Asthma ?’s

Nate1632

New Member
Hello, I would like to do AFROTC and possibly even enlist in the air reserves beforehand. Unfortunately I was prescribed an inhaler for exercise induced asthma until 16. I believe I could’ve stopped it earlier but never quite did. I no longer need an inhaler or show any symptoms for over a year. I’m just curious what my chances are of successfully getting a waiver? Also is it off table to neglect to tell them, I’ve read that may eventually they’ll find out so it’s not encouraged? Should I get any test done beforehand or just wait until/if they ask.
 

Pima

10-Year Member
You need to tell them end of subject. There are a ton of threads regarding asthma. Just use the search tab and they will all pop up. Good luck
 
Never hide your medical history. I know a 3/C at USNA who failed the methocholine both before entering the academy and after who is still a Mid.
 

usna1985

10-Year Member
As a general matter, not only does hiding one's medical history (when the information is requested) constitute lying, but even more importantly, it might get you and/or your colleagues killed. The military puts unusual stresses on one's body (high-Gs, dust, swamps, cold, high-altitude, underwater, etc.). Thus, there are medical conditions that don't affect the lives of most people that have the potential to have a major impact on military members. Asthma is one of them.

Imagine if someone has an asthma attack in a combat environment. He might not have his inhaler or it might not work. Everyone has to stop (in the middle of combat) and at a minimum wait for the attack to subside or, worst case, try to save this guy's life. Could get everyone killed. That's why it is so important to be honest -- if the military won't take someone based on a medical condition, there's usually a good reason for that decision.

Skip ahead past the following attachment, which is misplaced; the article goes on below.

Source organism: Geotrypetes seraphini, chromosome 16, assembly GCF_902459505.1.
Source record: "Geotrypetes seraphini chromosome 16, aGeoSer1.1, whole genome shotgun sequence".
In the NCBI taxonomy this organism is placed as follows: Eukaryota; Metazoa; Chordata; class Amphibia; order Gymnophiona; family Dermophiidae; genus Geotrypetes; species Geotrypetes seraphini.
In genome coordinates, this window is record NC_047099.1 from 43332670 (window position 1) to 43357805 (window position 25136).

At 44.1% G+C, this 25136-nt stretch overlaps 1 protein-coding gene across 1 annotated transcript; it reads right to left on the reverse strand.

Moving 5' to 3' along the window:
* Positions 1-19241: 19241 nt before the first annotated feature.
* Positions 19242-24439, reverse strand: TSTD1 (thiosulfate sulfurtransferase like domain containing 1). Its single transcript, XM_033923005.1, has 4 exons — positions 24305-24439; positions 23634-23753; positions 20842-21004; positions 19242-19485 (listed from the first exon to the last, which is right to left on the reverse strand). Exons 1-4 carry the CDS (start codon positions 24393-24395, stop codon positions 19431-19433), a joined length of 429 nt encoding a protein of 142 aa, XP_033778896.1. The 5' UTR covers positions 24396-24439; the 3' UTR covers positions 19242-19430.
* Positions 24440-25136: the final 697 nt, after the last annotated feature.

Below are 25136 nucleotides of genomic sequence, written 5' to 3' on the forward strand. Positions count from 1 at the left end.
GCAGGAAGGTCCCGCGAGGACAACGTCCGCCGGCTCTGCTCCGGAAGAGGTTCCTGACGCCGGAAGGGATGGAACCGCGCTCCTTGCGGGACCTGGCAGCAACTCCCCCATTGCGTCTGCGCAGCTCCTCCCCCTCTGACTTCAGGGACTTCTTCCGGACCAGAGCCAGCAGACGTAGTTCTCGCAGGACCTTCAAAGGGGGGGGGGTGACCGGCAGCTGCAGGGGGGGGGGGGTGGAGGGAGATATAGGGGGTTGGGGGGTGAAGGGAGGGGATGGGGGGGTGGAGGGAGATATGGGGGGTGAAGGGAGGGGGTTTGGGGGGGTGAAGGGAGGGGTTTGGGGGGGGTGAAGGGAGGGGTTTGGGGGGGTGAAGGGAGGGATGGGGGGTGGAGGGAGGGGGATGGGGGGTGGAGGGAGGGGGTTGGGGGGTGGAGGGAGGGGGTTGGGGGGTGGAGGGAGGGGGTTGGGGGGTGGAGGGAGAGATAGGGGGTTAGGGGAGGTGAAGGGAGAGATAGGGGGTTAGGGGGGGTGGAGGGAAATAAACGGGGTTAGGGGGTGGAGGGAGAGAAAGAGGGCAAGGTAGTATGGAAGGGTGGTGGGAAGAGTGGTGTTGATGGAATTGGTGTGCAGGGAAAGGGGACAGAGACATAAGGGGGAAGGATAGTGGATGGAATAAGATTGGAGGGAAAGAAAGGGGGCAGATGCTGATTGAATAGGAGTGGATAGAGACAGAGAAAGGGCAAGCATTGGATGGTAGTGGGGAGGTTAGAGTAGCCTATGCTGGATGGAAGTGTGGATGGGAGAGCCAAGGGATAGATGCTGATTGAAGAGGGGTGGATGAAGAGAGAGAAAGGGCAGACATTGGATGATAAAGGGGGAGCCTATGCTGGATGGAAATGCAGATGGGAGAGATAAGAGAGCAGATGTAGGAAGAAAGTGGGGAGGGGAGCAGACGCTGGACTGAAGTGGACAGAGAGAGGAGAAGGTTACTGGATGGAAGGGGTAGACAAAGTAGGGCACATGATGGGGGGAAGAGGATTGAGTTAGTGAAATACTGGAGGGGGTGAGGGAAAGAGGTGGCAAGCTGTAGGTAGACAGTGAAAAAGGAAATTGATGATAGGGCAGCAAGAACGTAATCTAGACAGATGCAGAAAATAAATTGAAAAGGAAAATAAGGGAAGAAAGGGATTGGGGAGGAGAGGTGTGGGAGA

As stated before, withholding information is definitely something that should not be done. You asked about likelihood of a waiver, and with what you're telling us, it seems very feasible. No symptoms/attacks/flare-ups since 16? Assuming you're about 18 now, that's 2 years of progress under (hopefully) active conditions, proving that it may not act as a huge hindrance, if one at all, during military training and exercise drills. Your best bet is, of course, to get tested. If you receive a DoDMERB Remedial, they are very good at providing the necessary resources to ensure your best chance at successful completion of the waiver process. It mainly comes down to patience and perseverance. If you fight for yourself, the AROTC program will fight for you, too. They're always looking for qualified, diligent candidates. Keep your head up and don't forget to explore other options as safeguards in the event that you become medically disqualified. Good luck!
 

Nate1632

New Member
Hello again!

I’m excited to say that after a few months my medical waiver has been approved. I had a pulmonary function test done and it came back good. The process would’ve went by a lot faster, but another thing came up and ,even though it was a non-issue, it took up a lot of time.
 
Top